Mike Espy has been around Democratic Party politics for awhile.
Now, he’s one of the Democratic Nominees for Senate in Mississippi (due to retirements, both Mississippi Senate seats are up for election in November.)
So, if you can, donate to Mike Espy.
Meet Mike Espy
Statement of Candidacy
After much prayerful consideration, and with the approval of my family, I announce today that I am a candidate for the United States Senate to fill the unexpired term of Senator Thad Cochran.
As Senator Cochran retires, all Mississippians can look with pride on his record of accomplishment. He was a tireless advocate for Mississippi; for its farmers, its rural towns; for its health clinics and for its schools and universities. His door was open to all Mississippians. My wife and I wish him the best as he pursues a well-deserved rest from public service.
Above the din of chaos, acrimony, and bitterness that characterizes so much of Washington today, Senator Cochran evidenced a calming voice. And though we didn’t always agree, I recognize that his deliberate approach was enormously helpful because it enabled solutions to be reached more expeditiously-with less posturing and partisan rancor.
It is in this same spirit that I offer my candidacy- to rise above party and partisan wrangling in an effort to appeal to all Mississippians- as we unite to show the nation, at the end of this second decade of the 21st century- just how far we have come.
My grandfather’s legacy serves as the foundation of this campaign. Born as the son of slaves, Thomas Jefferson Huddleston rose to relative affluence amidst the failed promise of federal Reconstruction. Except for the period of slavery, he lived in perhaps the most dangerous time to be an African-American in Mississippi. Yet he defied the odds and led his community with courage and resolve. Under the organizing theme of “group economics” he built a health insurance company; thirty-six funeral homes; a newspaper that boasted a circulation of 100,000 subscribers, and a hospital, in which my twin sister and I were born.
He didn’t foster guilt, or let hate overcome him. And he refused to let his emotions and the conditions of his time destroy the goals he envisioned for his community. He simply had too much work to do.
Similarly, the selfless example of my father, Henry Espy Sr., still serves useful purpose for me. Dad was the ultimate agriculturist, graduating as the protégé of Dr. George Washington Carver, of Tuskegee Institute in Alabama. After graduation he became one of the first black USDA County Extension agents in Arkansas.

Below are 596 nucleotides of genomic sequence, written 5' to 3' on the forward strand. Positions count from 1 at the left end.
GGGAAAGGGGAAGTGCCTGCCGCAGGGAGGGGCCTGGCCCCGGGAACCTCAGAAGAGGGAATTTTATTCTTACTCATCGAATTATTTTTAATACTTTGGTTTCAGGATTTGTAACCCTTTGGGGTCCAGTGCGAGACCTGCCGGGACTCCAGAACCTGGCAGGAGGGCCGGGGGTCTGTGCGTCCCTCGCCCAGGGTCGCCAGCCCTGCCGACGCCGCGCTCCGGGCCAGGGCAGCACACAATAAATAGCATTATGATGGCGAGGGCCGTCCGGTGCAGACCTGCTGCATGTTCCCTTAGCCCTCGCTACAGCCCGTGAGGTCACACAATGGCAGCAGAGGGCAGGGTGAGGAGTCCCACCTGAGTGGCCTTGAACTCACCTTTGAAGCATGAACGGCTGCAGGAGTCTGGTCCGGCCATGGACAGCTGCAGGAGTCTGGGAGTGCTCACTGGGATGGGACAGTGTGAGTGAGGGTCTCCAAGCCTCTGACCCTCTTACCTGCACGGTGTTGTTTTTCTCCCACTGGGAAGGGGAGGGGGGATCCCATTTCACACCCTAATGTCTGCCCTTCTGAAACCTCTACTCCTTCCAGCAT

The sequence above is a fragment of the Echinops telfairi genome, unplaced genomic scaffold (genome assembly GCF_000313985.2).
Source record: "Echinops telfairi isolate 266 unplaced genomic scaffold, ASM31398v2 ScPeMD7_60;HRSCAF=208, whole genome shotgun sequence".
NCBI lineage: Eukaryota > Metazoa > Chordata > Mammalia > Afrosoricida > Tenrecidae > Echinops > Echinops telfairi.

On my first day as United States Secretary of Agriculture, one of my staffers went to the basement vault and unearthed my Dad’s reports. As I silently read, I recognized that his refrains still echo forward into modern times: he felt that the agriculture agency in Washington was too large and slow, and that the stodgy bureaucracy didn’t treat farmers as priority “clients”, as it should have; he bemoaned the high costs of production, and believed that the farmers were not being offered enough support through the federal farm programs to secure markets for the crops grown by farmers under his tutelage.
Dad soon left USDA to move to Mississippi to take over the funeral homes from my aging grandfather. Cutting the grass, driving the family cars, comforting the bereaved, and “making” the funerals on weekends, I did almost every job required to sustain our small business. It is during this formative period that I learned the value of hard work, of being responsible, and of having to make a payroll.
Our parents, Jean and Henry Espy, passed on to each of their seven children certain beliefs that I continue to hold today- beliefs that I pledge to pursue and defend on behalf of every Mississippian if privileged to become your next United States Senator:
I know what it takes to have to fight for a good name- because I had to fight for mine. When false accusations are leveled I believe you have no choice but to fight. For me it took four long years before the record was finally corrected- but it was, and in the end I emerged triumphant. This ordeal made me stronger, wiser, and more humble and faithful- and I discovered that in Mississippi, unlike Washington, people who know you best would give you the benefit of the doubt. My respect and admiration for the hospitable nature and charitable spirit of Mississippians is something for which I will be forever grateful.
As a state, often we are defamed, dismissed and disregarded. Many of these criticisms are cynical, petty, and unfounded. But some criticisms ring true. Where we can do better, I will offer mature leadership- but where hostility is without merit, I will vigorously defend the communities and the causes of our state.
Lastly, mine will be an independent voice in Washington. As is known, on occasion I have crossed party lines to vote for the candidate who in my estimation would do the best job for Mississippi. After the devastation of Hurricane Katrina, I cast such an independent vote. My view then remains my view now- whatever is best for Mississippi is where I will be.
If elected to this important position, I will work everyday to be a shining example of the positive qualities of our state- and I will work to unify this state like no one before me ever has. I am asking for your votes, your prayers and your confidence as we work to push Mississippi forward- and to rise above the fray.
We can do better. We have to do better. There is no more time for disunity and dysfunction. We simply have too much work to do.